By Jim Schutze
By Rachel Watts
By Lauren Drewes Daniels
By Anna Merlan
By Lee Escobedo
By Eric Nicholson
A week or so ago, Chomsky was in Austin to play a gig at the Flamingo Cantina with its friends from Kissinger. Instead of making the drive back to Dallas in the middle of the night, guitarist Glen Reynolds found a place where the band could get some sleep. Reynolds planned to meet the guy who had graciously offered to put up the group for the night. Which he did, except their host was, well, drunk. Hammered, you might say.
When the five members of the band--Reynolds, singer-guitarist Sean Halleck, bassist James Driscoll, drummer Matt Kellum and keyboard player Don Cento--turned up at his place later, their temporary landlord was nowhere to be found. So they waited. And waited. After several minutes of polite knocking and several more minutes of doorbell abuse, the drunk man's confused and sleepy roommate finally came to the door with one thing on his mind: Who are you guys?
More people will be asking the same question in the next few months as Chomsky strays from Dallas on a regular basis. On this night, May 1, Chomsky will be back in Austin within a few hours, this time at Emo's, trying to win over an unfamiliar audience in an unfamiliar city. If they're nervous about tonight's gig, it's not showing. As the band members stand across the street from Halleck's Lower Greenville house waiting for him to get home from his day job, they laugh at the memory of Chomsky's last adventure in Austin. It's funny now, but you can tell it won't be as funny the next time it happens.
Once Halleck shows up, Driscoll points the van in the direction of Interstate 30, and the trip is under way. The band members poke fun at each other at every opportunity during the three-hour drive. Everything is fair game, from the number of bags Halleck brings with him for a one-day "tour"--three this trip, including, as Reynolds points out, "one to leave behind at the club"--to Driscoll's attempts to steer a van, drink bottled water and eat a bag of chips at the same time.
The joking is so continuous and infectious, it's easy to forget what Chomsky has been through during the past three years and what it's getting into now. Since Reynolds joined the band in 1998, Chomsky has built nothing out of something and, in the process, learned it gets even harder to figure out the next step the closer you get to the top. There is pressure now, and you could feel it when the band was in Arkansas recording Onward Quirky Soldiers in February, following up 1999's surprisingly successful A Few Possible Selections for the Soundtrack of Your Life. Even through the laughter, it's here, as the band ventures outside of its familiar city limits. The further it goes, the more that pressure will increase, as Chomsky has to convince talent scouts from record labels to sign the group, radio program directors to play its songs and people in other cities to take a chance on a band they've never heard before.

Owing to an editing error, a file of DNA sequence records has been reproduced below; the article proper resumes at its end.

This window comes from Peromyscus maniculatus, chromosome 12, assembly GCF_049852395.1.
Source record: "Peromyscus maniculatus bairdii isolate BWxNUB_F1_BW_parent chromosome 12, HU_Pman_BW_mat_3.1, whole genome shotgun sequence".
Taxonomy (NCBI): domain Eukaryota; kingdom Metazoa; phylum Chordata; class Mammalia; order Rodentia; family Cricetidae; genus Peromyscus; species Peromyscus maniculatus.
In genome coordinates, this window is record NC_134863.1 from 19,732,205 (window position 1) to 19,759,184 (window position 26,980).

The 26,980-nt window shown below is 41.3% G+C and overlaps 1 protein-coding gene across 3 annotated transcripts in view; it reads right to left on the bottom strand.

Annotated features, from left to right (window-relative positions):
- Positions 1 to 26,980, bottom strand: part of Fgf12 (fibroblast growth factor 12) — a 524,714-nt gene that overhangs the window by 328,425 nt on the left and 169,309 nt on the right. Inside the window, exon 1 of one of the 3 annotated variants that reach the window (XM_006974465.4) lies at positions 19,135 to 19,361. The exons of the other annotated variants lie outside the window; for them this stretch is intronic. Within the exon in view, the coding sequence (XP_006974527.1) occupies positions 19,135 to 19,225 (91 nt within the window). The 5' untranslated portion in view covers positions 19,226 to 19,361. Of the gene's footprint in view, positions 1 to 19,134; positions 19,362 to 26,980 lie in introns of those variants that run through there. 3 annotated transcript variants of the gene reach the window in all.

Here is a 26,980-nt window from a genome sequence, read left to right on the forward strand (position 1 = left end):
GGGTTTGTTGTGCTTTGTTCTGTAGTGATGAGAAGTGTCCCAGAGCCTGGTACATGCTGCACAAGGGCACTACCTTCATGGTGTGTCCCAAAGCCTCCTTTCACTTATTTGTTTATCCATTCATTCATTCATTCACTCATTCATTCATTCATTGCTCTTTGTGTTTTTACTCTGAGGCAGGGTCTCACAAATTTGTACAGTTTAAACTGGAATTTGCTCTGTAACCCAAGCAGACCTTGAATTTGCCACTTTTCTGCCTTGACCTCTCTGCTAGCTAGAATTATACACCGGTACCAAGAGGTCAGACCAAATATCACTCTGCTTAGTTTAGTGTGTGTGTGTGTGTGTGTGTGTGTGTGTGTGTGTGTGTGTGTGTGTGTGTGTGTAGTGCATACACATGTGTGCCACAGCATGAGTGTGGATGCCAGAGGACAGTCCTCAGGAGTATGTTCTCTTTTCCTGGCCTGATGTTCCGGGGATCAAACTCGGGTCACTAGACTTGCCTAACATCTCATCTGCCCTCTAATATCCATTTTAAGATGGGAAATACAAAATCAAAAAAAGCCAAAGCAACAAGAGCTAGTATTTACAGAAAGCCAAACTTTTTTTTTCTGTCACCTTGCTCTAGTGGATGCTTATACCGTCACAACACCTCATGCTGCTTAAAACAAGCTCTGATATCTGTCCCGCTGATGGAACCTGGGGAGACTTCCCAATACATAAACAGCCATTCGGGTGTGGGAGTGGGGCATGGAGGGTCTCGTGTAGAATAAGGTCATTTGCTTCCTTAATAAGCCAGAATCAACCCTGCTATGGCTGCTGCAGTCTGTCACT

"We've had a good amount of success in Dallas, but our sights are bigger," Halleck says later. "Last time, we made a record, and things happened to us. It was really out of our control, and we didn't know what to do. Glen had played in Liquid 3 before, but the rest of us had never been in an established band. So, you know, a lot just kind of happened. This time, we're trying to think things out a little more." Halleck pauses. "But I don't want to turn into the band that just drives around and plays a bunch of places for nobody for no reason."
The band's jokes stop as soon as it arrives at Emo's. Two minutes after the van is parallel parked on Red River, and three hours before their show is scheduled to start, the five members of Chomsky have a good idea how their night will pan out. There it is, just inside the door, in black and white: Chompsky. It's hard to make a name for yourself when no one seems to be able to spell it.
No one picks up a guitar or a bass or drums anticipating this. No one joins a band expecting to wind up in Little Rock, Arkansas, sitting in a room some people wouldn't even call a closet, trying to figure out how to synchronize a keyboard riff with an uncooperative click track. Or something like that. So much jargon is being tossed around, it's hard to tell exactly what's going on. Whatever it is, Cento, Halleck and Driscoll, along with producer Barry Poynter and assistant engineer Jason Magnusson, are having trouble fixing it.
It's late February, and for the past week and a half, Chomsky has been coming to Poynter's Palace in Little Rock--the tiny studio Poynter has set up in a converted garage behind his house near downtown--to record its new album, Onward Quirky Soldiers. This is not the first obstacle the band has run into during its stay in Little Rock, and it won't be the last. A few days ago, recording the guitar parts for "15 Minutes to Rock" took so long that some members of the group now refer to the song as "15 Hours to Rock." Everything is taking longer than they thought before they made the trip.